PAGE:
New fines imposed in demolition cartel proceedings
Decisions in the actions against members of the demolition cartel, active from 2011 to 2013, are beginning to come in. The latest development is the Danish Eastern High Court's affirmation of a fine for DKK 100,000 and the district court’s imposing of fines for DKK 300,000 each on two employees of the participating enterprises.
Eastern High Court decision of 21 December 2018 and the Court in Hillerød’s decision of 11 January 2019
By assistant attorney Simon Christensen
The cases concern the so-called demolition cartel, where a number of demolition companies were charged with price coordination in the period from May 2011 to October 2013.
An employee of Midtsjællands Nedrivning was recently fined DKK 100,000 by the Court in Holbæk for illegal coordination of offers. The employee had received a competitor’s offer on a demolition contract before Midtsjællands Nedrivning decided to submit an offer of its own. There was no prison sentence imposed (read our previous news article on the case). The Eastern High Court has now heard the appeal.
The Court in Hillerød also heard parts of the case. It involved two former employees of a company (now dissolved) charged with exchanging prices with competitors on no less than 24 subcontracts.
Eastern High Court did not grant claim for custodial sentence
The prosecution had argued for a prison sentence, but its claim to that effect was denied by the Court in Holbæk. The prosecution brought the same claim in the appeals proceedings. The High Court, however, sided with the district court and handed no prison sentence. The defendant’s claim for dismissal or a reduction of the fine did not succeed, either, though.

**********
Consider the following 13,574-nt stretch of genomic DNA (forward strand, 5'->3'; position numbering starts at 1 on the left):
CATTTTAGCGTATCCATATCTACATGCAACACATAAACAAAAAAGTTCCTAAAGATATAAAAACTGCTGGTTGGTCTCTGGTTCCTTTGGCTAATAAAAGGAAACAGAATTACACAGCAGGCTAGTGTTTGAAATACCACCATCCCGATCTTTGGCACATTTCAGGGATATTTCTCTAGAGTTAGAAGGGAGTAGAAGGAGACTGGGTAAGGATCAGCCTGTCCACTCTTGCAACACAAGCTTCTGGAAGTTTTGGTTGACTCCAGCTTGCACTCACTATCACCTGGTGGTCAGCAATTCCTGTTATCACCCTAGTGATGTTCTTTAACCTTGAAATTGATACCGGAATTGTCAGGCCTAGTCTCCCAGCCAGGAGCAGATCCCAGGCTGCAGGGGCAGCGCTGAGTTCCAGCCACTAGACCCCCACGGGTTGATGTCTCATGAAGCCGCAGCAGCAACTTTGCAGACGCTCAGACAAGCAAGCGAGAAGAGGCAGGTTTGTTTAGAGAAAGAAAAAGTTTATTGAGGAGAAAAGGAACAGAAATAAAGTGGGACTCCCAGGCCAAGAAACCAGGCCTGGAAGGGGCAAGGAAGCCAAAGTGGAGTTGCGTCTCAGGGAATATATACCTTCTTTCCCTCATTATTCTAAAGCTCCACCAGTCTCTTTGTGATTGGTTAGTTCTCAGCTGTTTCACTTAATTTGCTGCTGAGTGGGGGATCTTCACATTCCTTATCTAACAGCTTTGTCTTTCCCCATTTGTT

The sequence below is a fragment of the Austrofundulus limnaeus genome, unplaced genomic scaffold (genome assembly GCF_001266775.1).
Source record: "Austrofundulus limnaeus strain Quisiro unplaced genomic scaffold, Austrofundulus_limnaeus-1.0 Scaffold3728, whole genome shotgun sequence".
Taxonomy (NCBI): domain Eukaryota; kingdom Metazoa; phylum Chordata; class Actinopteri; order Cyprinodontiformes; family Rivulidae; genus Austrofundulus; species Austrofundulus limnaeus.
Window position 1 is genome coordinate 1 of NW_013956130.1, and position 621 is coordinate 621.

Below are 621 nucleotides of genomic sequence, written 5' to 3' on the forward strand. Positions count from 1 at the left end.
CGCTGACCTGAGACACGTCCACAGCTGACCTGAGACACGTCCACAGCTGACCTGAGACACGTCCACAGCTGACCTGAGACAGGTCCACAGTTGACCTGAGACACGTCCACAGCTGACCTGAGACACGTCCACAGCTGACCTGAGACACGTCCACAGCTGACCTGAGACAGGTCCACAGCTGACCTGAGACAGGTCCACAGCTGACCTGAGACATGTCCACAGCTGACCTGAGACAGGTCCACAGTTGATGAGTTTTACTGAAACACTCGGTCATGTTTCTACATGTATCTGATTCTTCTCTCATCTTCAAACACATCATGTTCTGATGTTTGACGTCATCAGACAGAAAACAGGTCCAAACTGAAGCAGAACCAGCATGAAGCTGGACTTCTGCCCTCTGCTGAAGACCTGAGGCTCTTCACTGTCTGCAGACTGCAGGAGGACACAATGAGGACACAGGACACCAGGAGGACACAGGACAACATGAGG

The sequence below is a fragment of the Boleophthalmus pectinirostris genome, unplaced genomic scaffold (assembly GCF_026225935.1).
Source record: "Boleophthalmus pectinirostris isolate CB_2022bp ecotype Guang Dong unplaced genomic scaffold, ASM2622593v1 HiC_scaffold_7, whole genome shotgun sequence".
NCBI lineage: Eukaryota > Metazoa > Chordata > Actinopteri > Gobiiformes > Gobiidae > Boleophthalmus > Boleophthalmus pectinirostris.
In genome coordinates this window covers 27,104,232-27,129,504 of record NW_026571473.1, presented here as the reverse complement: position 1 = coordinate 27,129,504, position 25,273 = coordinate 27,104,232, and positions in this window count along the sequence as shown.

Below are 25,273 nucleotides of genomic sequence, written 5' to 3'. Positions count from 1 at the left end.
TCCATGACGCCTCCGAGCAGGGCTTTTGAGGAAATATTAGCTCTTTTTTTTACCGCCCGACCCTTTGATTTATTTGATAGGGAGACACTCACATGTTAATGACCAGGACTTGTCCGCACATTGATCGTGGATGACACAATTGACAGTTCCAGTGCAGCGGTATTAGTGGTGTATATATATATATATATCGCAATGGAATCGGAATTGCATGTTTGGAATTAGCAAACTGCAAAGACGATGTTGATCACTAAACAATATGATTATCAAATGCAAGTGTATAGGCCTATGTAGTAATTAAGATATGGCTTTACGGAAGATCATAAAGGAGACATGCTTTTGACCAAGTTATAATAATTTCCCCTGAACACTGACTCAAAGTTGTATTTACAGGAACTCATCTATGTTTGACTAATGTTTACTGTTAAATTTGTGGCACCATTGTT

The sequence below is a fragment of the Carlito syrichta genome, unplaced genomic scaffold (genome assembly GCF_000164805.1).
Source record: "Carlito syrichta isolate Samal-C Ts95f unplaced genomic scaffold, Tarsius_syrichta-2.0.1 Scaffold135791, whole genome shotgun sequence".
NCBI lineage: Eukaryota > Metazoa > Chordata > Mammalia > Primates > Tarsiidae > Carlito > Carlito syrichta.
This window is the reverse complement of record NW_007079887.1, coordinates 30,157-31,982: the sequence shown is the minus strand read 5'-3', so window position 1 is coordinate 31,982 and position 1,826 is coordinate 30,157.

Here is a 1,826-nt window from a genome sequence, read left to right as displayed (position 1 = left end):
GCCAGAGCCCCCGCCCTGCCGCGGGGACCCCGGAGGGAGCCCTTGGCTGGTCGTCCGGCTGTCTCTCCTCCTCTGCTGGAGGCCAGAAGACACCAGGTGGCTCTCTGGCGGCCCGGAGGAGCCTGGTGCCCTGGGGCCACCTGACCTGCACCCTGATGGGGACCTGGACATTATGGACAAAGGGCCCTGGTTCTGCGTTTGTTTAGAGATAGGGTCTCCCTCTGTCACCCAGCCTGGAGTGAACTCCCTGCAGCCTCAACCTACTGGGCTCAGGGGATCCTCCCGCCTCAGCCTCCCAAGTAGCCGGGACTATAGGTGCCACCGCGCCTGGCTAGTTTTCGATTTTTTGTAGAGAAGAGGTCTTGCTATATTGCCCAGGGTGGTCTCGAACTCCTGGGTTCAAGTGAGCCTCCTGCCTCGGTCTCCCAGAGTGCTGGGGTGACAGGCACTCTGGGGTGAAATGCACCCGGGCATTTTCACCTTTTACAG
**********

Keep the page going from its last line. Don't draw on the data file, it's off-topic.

The High Court referred to the district court’s decision and reasons. The district court had assessed the gravity of the violation to see if it was serious enough to warrant a custodial sentence. In that regard, the court noted that the coordination had been capable of misleading consumers about the market situation, restricting competition, and causing a risk of excessive pricing. However, it being a one-off instance and one that had brought no financial gain to the defendant, and considering also that the defendants had not played a leading part in it, the district court was unwilling to grant imprisonment – and now the High Court has concurred.
Read the High Court judgment (in Danish).
Senior employees found to have assisted in price coordination on 24 subcontracts
In the case heard by the Court in Hillerød, the defendants were two senior employees (one of them the manager) of a company now dissolved. They were charged with participation in the demolition cartel for having exchanged information with competitors on no less than 24 different subcontracts.
Allegedly, the exchange had taken place between the now dissolved company and Søndergaard Nedrivning A/S and, in one case, Brandis A/S. The defendants explained that the exchange was made in those cases where, for lack of time, the company was unable to prepare an offer of its own, or where the company had no bonafide interest in the subcontract but wanted to submit an offer nevertheless, so as to not be cut out on future tenders.